Textus Receptus Bibles
Matthew's Bible 1537
|In the tyme when the Iudges iudged, there felle a darth in the land. Wherfore a certayn man of Bethlehem Iuda went for to soiourne in the countrey of Moab wyth his wyfe and two sonnes.
|The name of the man was Elymelec, and his wyfe Noemi, and the names of his two sonnes were, Mahalon and Chilion and they were Ephraites, oute of Bethlehem Iuda. And when they came into the lande of Moab, they contynued there.
|And Elemilec Noemies husbande dyed, and she remayned with her two sonnes,
|which toke them wyues of the nacions of the Moabites: the ones name Orphah and the others Ruth. And when they had dwelleth there about a ten yere,
|Mahalon and Chilion dyed also euen both two of them, so that the wyfe was lefte desolate of her two sonnes & of her husband therto.
|Then she stode vp wt her doughters in lawe and returned from the countrey of Moab: for she had heard saye, beyng in the countrey of Moab, howe that the Lorde had visited his people and geuen them fode.
|Wherfore she departed oute of the place where she was and her two doughters wyth her. And as they went by the waye returning vnto the land of Iuda,
|Noemi sayd vnto her two doughters in lawe: go and returne eche of you vnto youre mothers house: the Lorde deale as kyndlye wyth you, as ye haue dealt wt the dead & with me.
|And the Lord geue you, that you maye fynde reast ether of you in the house of her husband: & so she kyssed them. Then they cryed & wepte
|& sayd vnto her: we wil go with the vnto thy folke.
|But Noemi said, turne again my doughters: for what cause would you go with me? thinke you that there be any more children in my bowelles, to be youre husbandes?
|Turne again my doughters & go: for I am to olde to haue an husband. Yf I sayde I haue hope, also yf I toke a man this night, ye and though I had alreadye borne sonnes?
|would ye tary after them, tyl they were of age? or would ye for them so long refrayne from takynge of husbandes? Not so my doughters: for it greueth me much for youre sakes, that the hande of the Lord is gone out against me.
|Therwyth they cryed and wepte agayne how be it Orphah kissed her mother in lawe but Ruth aboade still by her,
|then she sayd: se, thy syster in lawe is gone backe againe vnto her people & vnto her God: returne thou after her.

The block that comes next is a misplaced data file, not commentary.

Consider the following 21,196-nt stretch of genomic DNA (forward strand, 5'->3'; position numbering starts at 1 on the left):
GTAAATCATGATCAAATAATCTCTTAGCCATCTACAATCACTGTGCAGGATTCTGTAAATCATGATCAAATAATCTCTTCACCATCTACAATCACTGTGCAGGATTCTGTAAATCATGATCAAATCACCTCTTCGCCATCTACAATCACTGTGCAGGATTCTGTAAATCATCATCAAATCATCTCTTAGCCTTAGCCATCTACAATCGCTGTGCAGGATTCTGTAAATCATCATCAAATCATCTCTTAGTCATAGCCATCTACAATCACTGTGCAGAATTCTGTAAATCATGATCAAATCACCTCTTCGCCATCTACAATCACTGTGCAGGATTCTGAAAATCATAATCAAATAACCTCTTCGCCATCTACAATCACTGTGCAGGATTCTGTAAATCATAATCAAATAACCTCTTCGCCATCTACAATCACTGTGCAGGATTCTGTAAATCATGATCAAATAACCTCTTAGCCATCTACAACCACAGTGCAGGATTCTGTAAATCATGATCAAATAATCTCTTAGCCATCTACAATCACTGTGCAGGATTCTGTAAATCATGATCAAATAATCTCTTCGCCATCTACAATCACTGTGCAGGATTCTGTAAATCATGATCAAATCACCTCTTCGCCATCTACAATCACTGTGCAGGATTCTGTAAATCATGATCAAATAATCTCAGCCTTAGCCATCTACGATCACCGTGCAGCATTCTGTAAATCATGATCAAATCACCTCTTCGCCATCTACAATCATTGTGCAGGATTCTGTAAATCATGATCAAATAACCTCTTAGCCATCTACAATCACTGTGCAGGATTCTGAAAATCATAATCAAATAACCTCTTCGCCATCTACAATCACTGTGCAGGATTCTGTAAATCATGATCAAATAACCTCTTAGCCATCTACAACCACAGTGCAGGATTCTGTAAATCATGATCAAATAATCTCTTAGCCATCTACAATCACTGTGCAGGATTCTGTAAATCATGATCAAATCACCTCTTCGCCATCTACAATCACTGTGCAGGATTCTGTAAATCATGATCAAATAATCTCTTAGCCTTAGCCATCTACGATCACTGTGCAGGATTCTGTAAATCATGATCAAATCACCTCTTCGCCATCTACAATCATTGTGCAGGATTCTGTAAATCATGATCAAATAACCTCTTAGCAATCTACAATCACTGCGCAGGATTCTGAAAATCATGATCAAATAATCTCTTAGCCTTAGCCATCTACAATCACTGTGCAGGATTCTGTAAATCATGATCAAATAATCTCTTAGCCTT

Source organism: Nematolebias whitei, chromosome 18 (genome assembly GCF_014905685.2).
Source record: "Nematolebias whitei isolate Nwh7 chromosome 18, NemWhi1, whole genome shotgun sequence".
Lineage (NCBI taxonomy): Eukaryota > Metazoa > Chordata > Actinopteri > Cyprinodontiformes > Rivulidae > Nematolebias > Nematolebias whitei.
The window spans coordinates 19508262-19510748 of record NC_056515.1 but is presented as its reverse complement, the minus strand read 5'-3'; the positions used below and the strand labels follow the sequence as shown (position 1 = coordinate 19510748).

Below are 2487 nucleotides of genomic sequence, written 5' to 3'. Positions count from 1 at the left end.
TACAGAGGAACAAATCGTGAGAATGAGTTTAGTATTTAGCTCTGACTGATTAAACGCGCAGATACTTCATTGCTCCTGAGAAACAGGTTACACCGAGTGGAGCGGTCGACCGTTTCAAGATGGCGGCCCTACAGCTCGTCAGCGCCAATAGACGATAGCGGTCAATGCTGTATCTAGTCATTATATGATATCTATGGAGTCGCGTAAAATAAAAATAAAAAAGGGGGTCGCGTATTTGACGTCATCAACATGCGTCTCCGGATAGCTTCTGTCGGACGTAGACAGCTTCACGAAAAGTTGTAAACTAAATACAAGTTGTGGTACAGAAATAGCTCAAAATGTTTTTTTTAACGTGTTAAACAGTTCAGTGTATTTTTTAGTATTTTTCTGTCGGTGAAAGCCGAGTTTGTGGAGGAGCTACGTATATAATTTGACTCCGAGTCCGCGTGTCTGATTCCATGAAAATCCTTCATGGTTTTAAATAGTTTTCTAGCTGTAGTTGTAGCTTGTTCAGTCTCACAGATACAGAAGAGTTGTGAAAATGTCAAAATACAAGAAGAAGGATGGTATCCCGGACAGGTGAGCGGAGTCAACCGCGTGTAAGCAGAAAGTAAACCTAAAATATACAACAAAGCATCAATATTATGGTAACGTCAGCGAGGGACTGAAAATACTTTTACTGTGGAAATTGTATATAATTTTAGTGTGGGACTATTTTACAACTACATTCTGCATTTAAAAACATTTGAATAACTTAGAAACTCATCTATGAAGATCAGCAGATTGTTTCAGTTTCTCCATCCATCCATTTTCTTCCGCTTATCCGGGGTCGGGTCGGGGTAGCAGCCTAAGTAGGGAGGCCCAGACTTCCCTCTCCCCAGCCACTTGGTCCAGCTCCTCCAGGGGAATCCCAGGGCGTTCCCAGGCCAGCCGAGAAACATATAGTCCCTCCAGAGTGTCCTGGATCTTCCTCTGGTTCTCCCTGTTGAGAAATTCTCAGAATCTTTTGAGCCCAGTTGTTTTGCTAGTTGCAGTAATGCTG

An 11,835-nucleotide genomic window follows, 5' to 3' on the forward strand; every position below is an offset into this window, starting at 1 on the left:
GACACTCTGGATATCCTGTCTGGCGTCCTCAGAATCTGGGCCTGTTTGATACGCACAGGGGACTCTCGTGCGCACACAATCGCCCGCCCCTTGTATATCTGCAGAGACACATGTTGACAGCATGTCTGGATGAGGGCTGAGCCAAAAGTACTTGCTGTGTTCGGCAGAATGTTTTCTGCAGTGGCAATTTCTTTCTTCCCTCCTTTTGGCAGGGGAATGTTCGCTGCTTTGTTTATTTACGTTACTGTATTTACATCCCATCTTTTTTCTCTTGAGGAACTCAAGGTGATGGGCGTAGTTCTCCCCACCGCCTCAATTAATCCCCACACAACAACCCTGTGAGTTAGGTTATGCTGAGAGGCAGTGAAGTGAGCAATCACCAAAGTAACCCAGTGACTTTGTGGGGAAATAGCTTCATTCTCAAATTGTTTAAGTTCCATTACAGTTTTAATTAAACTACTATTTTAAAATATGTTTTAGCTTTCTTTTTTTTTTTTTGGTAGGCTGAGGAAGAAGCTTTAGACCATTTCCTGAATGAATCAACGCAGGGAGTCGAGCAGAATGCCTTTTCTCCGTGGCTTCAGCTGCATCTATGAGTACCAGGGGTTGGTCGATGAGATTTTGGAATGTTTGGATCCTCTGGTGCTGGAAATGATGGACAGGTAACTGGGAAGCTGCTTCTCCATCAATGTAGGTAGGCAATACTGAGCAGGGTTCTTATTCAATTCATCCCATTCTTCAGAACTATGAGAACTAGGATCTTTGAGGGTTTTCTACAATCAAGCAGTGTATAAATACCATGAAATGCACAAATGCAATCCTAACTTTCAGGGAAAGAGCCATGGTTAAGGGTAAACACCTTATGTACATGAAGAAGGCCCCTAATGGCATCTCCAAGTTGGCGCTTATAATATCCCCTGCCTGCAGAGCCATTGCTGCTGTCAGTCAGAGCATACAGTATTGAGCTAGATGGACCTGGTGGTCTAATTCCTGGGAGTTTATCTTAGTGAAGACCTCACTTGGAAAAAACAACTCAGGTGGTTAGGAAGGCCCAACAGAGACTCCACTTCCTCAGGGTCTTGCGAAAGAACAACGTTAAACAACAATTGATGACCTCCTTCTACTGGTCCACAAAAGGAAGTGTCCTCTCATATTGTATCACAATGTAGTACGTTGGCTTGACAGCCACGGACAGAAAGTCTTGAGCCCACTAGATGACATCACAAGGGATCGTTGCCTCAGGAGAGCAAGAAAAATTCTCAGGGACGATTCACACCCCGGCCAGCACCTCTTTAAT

|But Ruth saide: entreate me not to leaue the, and to returne from after the, for whether thou goest, I will go, & where thou dwelleste, there I wil dwelle: thy people are my people, and thy God is my God.
|Where thou dyest, I wil dye, and there wilbe buried. The Lorde do so and so to me, excepte that death onlye departe the and me a sondre.
|When she saw that she woulde nedes go with her, she left speakinge vnto her.
|And so they went both together vntyll they came to Bethlehem. And when they were come to Bethlehem, it was noysed thorow al the cyty and the wemen sayde: is not this Noemi?
|But she said vnto them, calle me not Noemi: call me Mara, for the almightye hath made me very bitter.
|I went oute full: but the Lorde hath brought me home emptye. Why should ye then calle me Noemi: seyng the Lord hath humbled me, & the almighty hath brought me vnto aduersite?
|And the time when Noemi wyth Ruth the Moabitesse her doughter in lawe returned out of the countreye of Moab and came to Bethlehem, was in the begynning of barley harueste
Matthew's Bible 1537
The Matthew Bible, also known as Matthew's Version, was first published in 1537 by John Rogers, under the pseudonym "Thomas Matthew". It combined the New Testament of William Tyndale, and as much of the Old Testament as he had been able to translate before being captured and put to death, with the translations of Myles Coverdale as to the balance of the Old Testament and the Apocrypha, except the Apocryphal Prayer of Manasses. It is thus a vital link in the main sequence of English Bible translations.